Standard medications include methotrexate, hydrocychloroquine and sulphasalazine. These take much longer to take effect than the corticosteroids, used in the initial stages and weekly methotrexate is one of the key drugs used in gaining remission from symptoms and disease activity.
If RA only partially responds to standard drugs, biological agents such as adalimumab and etanercept, are used. These act at a much deeper cellular level, to switch off or block the specific inflammatory cytokines (signal molecules), which are part of the inflammatory attack and subsequent pain and swelling. These drugs are usually self injected (under the skin), once a week or every fortnight. The biological drugs have revolutionised the lives of patients with RA. Since their introduction, over 20 years ago, the rates of joint replacement, previously a necessity in most patients with RA have dwindled to being a rare occurrence.
Untreated RA is an awful disease causing pain, misery and deformity. It appears out of the blue and may affect children and people of any age. However, there is a preponderance of females of childbearing age.
The newer biological drugs are truly revolutionary and provide such hope for sufferers of the condition. The key to success in treatment, is early detection. This cannot be overemphasised. This will occur if both patient and general practitioners are aware of the unusual symptoms and appearance of RA. Simple blood tests such as a CRP, anti CCP antibodies and rheumatoid factor are easy to perform and cheap to order. The ultrasound test to view the interior of the joints is also accessible, through the general practictioner referring to a local radiology department.
If in doubt, Early Inflammatory Arthritis Clinics, (locations may be searched on the internet) will aim to see potential RA sufferers within three weeks and many do not require previous investigations to be carried out.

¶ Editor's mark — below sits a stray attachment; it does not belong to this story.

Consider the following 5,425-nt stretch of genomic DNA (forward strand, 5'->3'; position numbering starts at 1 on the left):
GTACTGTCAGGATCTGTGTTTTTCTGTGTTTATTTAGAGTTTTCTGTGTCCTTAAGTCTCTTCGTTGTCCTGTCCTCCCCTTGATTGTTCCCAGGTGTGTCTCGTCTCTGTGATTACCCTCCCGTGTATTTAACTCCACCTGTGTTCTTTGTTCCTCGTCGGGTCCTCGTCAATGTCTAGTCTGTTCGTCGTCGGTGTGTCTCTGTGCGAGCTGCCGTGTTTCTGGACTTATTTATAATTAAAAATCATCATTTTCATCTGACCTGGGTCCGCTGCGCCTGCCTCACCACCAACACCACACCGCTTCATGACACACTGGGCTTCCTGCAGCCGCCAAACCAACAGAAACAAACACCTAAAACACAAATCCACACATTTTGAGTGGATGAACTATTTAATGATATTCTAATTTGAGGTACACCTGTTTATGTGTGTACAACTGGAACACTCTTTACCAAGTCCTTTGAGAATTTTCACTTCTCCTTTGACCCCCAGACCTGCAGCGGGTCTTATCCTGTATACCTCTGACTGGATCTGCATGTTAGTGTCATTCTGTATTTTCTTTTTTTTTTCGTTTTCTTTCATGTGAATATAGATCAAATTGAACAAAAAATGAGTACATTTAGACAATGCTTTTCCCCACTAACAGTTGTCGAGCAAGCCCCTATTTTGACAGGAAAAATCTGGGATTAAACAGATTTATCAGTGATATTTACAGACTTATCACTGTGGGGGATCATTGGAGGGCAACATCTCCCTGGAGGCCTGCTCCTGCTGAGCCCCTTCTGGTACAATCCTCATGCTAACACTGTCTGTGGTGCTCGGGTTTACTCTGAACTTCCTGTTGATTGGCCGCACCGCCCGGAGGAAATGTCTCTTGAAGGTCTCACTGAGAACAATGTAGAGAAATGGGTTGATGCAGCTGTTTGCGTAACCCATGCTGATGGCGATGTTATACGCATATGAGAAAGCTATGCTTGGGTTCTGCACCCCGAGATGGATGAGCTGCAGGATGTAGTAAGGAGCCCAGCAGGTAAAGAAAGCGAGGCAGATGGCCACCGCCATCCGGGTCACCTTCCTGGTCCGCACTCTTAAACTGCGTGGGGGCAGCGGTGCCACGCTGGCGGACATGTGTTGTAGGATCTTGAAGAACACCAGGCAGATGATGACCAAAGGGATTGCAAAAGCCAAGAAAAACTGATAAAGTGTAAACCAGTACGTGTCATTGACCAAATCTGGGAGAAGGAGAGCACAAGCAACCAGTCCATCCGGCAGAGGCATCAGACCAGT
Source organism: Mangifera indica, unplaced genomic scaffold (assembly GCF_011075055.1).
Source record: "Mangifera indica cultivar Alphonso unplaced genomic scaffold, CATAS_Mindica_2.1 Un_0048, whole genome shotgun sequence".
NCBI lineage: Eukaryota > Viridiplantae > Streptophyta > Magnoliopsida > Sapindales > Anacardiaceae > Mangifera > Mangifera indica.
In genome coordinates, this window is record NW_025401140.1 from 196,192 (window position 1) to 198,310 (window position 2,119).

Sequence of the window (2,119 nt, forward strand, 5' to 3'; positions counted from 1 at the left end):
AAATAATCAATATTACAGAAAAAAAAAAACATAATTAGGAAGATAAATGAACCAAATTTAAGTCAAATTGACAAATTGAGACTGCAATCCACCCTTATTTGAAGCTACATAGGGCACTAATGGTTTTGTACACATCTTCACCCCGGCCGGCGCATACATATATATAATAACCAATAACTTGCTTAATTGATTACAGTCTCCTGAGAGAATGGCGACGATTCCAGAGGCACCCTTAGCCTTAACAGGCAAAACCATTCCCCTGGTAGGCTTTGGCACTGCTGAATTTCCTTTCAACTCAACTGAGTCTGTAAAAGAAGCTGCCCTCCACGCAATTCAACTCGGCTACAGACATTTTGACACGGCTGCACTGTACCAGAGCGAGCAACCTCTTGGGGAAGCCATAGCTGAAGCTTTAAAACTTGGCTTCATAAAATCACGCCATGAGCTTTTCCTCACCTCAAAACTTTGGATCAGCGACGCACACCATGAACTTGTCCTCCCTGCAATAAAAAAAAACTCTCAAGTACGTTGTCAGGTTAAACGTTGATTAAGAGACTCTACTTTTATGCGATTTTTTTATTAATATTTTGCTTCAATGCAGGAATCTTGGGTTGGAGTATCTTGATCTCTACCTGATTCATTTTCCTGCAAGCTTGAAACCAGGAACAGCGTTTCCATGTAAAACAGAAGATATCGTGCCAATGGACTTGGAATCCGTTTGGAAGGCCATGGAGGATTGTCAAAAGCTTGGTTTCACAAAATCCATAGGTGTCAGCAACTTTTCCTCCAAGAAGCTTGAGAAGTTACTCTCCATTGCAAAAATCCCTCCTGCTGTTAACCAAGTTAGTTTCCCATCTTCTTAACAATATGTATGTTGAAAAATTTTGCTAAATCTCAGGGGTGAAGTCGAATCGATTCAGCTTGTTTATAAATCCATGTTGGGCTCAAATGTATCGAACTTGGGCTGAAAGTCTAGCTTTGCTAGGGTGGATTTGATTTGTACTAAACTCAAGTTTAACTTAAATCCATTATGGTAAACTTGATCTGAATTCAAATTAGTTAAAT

What we’re aiming for is to put people back to where they were before developing the disease and this can be achieved in many cases.
There can be delays in diagnosis because of the lack of awareness of the presenting signs of RA in both the public and general practice. It is so different from osteoarthritis but so often ‘arthritis’ types are just lumped together in a ‘wear and tear’ framework and crucial treatment time is lost, for this very treatable condition. Undergraduate training in rheumatology is woefully short, a few days only, but around 20% of the general practice caseload will have a rheumatology cause.
Unfortunately, inappropriate initial referral to Physiotherapy and orthopaedics may also waste valuable time in the RA patient pathway, as the urgency is in getting medical treatment fast. Physiotherapy and orthopaedics still may have a role but at a later stage. Patients respond well to education about their medical conditions and this should be considered as a way forward with posters and information in their doctors waiting rooms. ‘Versus Arthritis’ and NRAS are invaluable patient orientated websites.
In the case of Caroline Wozniacki and anyone with rheumatoid arthritis, if you’re treated early and respond to the drugs, you stand a good chance of getting back to where you were.
To read the article in The Daily Telegraph please go to:
Dr Stephanie Kaye-Barrett, MD, FRCP, Consultant Physician and Rheumatologist
To get a consultation, full examination and diagnosis from an experienced Consultant Rheumatologist, please contact Dr Stephanie Barrett’s PA on 020 7730 8508 or use the contact details found here.